Since our post yesterday there's been a catalogue of rumours and headlines concerning Greek packages. Together with a bounce in commodities that has yet to have its feline qualities tested, the market has calmed down. TMM actually think that today is make or break for the construction of the next big move, but first let's have a look at the Greeks' package.
As we discussed yesterday, it looks as though the Eurostriches are pulling their heads out of the sand and accepting that "something must be done". But what? Unfortunately, judging by comments out overnight, nettle grasping is still considered a last option. Lagarde's comments are particularly head-buryingly worrying.
"Lagarde said that no decision had been taken on the possible amount or form of any supplementary aid for Greece, but a debt restructuring was out of the question because it would mean higher interest rates for all euro zone members and losses for the ECB on its Greek debt portfolio"
Europe has a simple tradeoff to ponder over:
- Increase in the cost of borrowing for the EU in general if Greece defaults times size of EU debt over a the guessed period of how long it all takes to stabilise, versus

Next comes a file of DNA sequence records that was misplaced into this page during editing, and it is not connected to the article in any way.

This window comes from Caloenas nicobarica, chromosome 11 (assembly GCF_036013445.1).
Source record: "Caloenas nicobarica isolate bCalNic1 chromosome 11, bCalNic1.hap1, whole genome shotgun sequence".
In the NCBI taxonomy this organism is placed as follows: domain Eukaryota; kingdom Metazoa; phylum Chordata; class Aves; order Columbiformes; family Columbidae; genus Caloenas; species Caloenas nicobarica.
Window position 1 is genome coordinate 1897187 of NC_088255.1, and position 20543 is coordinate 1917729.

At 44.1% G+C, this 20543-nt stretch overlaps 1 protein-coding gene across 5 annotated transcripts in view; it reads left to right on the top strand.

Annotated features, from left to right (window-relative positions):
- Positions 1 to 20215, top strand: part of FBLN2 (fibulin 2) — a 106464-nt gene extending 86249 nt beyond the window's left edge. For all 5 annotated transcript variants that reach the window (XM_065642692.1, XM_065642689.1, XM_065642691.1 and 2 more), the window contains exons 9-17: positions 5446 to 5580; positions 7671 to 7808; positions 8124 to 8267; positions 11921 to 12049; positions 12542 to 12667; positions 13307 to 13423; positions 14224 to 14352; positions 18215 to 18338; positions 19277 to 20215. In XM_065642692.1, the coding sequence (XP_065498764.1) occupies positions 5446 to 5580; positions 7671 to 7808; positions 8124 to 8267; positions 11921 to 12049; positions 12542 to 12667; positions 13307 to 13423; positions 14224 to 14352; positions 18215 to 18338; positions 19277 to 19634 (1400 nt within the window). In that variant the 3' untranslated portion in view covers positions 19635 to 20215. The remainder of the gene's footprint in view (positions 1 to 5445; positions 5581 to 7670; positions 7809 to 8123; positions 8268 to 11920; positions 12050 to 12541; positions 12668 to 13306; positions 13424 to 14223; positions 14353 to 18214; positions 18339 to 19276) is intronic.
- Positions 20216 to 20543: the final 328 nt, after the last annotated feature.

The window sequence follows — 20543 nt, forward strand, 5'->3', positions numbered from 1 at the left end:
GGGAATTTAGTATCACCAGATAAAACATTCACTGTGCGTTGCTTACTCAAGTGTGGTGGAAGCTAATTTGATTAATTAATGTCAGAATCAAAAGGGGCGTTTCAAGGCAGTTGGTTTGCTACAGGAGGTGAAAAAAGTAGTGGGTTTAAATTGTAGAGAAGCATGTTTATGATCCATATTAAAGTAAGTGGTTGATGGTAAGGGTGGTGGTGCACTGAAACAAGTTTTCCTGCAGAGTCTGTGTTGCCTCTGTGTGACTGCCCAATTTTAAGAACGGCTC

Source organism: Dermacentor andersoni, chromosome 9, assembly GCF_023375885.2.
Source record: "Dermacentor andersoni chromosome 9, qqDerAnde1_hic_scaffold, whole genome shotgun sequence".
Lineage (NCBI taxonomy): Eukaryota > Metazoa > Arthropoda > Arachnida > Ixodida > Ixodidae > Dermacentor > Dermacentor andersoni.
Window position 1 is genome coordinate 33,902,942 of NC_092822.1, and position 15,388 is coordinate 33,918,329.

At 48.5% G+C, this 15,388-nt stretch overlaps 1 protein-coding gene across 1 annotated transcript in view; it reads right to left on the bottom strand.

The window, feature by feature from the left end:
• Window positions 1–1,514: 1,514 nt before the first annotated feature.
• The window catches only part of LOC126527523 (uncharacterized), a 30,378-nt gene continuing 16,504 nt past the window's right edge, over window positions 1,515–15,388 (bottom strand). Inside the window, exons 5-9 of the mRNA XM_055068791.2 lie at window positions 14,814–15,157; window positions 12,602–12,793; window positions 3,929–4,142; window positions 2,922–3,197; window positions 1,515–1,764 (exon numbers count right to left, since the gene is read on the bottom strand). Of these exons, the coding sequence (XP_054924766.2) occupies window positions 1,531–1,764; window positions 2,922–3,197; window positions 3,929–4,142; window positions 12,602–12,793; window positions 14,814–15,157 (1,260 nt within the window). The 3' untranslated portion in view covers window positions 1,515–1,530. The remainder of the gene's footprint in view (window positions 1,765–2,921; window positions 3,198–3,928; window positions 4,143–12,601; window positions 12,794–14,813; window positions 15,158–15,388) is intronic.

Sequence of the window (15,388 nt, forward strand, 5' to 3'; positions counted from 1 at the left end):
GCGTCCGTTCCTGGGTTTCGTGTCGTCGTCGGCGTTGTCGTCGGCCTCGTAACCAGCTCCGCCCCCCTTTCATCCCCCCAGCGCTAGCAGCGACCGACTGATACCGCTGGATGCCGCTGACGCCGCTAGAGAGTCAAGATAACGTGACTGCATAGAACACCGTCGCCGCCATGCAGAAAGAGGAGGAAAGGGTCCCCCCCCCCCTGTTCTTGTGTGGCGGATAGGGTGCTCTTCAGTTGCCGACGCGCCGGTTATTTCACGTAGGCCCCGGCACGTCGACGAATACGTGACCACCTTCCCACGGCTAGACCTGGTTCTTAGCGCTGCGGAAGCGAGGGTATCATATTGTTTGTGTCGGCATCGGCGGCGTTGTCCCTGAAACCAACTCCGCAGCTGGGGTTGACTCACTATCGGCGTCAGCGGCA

- The cost of funding periphery nations' debt until they sort it out for themselves.
It would appear that Lagarde has chosen the policy of passing more methadone to the addict, having decided that the path of federalizing periphery debt is the way forward. As to where to stick the debt, pushing it deeper under the carpet of an "EU" label (either ECB, EFSF or ESM) may not fool anyone who has noted the exploding size of the ECB's balance sheet (now around 1.9 trillion Euro). However, to the general populaces of France and Germany it is not yet visible as their problem.
TMM therefore look forward to a headline along the lines of
**EFSF TAKE UP FULL ISSUE OF GREEK ZERO COUPON PERPETUALS.
In seriousness, we think this is a very dangerous game on two fronts:
1) The bulge under the ECB carpet is so large that even Herr Hans Publik (as well as his more suave conterpart, Monsieur Jean-Jacques Publique) will spot it, releasing pent up political problems.
2) The ransom equation may come down in favour of supporting Greece or Portugal, but it won't be that easy if Spain should find themselves in similar need. However, once the commitment to federalise has been made, it cannot be unmade. This once again will leave the market watching and testing the membrane of Spain that separates the good guys from the not so good ones.
But back to market reactions. A relief rally in practically everything so far leaves TMM thinking that it's decision time for the next make or break move. Voldermort et al may well be back in the fray but the first signs from our DNA tests are pointing towards a feline heterozygote. As such so TMM stay firmly in the JSTFR camp in all the main dumpage candidates of last week and especially the Euro.
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